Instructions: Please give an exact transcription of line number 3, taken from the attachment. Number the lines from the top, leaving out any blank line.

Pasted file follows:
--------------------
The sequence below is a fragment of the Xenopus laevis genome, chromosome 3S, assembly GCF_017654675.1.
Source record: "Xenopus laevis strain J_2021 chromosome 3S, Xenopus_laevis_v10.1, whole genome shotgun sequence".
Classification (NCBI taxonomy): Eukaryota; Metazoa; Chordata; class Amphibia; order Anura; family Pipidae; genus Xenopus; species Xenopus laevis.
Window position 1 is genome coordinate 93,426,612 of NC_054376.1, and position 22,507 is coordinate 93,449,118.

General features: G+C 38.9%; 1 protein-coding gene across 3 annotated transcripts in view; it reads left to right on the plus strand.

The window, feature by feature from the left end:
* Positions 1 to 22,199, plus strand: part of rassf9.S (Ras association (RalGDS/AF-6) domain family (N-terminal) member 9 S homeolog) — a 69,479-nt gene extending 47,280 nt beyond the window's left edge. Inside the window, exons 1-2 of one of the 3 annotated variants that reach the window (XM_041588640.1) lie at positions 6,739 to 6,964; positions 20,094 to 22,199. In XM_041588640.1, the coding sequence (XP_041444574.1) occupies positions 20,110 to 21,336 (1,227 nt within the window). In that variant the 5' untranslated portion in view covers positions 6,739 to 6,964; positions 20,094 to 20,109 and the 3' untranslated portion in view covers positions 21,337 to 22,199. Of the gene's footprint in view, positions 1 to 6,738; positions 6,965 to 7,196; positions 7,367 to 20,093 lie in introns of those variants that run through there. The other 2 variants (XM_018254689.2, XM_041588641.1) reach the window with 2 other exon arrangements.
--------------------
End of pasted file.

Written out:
Classification (NCBI taxonomy): Eukaryota; Metazoa; Chordata; class Amphibia; order Anura; family Pipidae; genus Xenopus; species Xenopus laevis.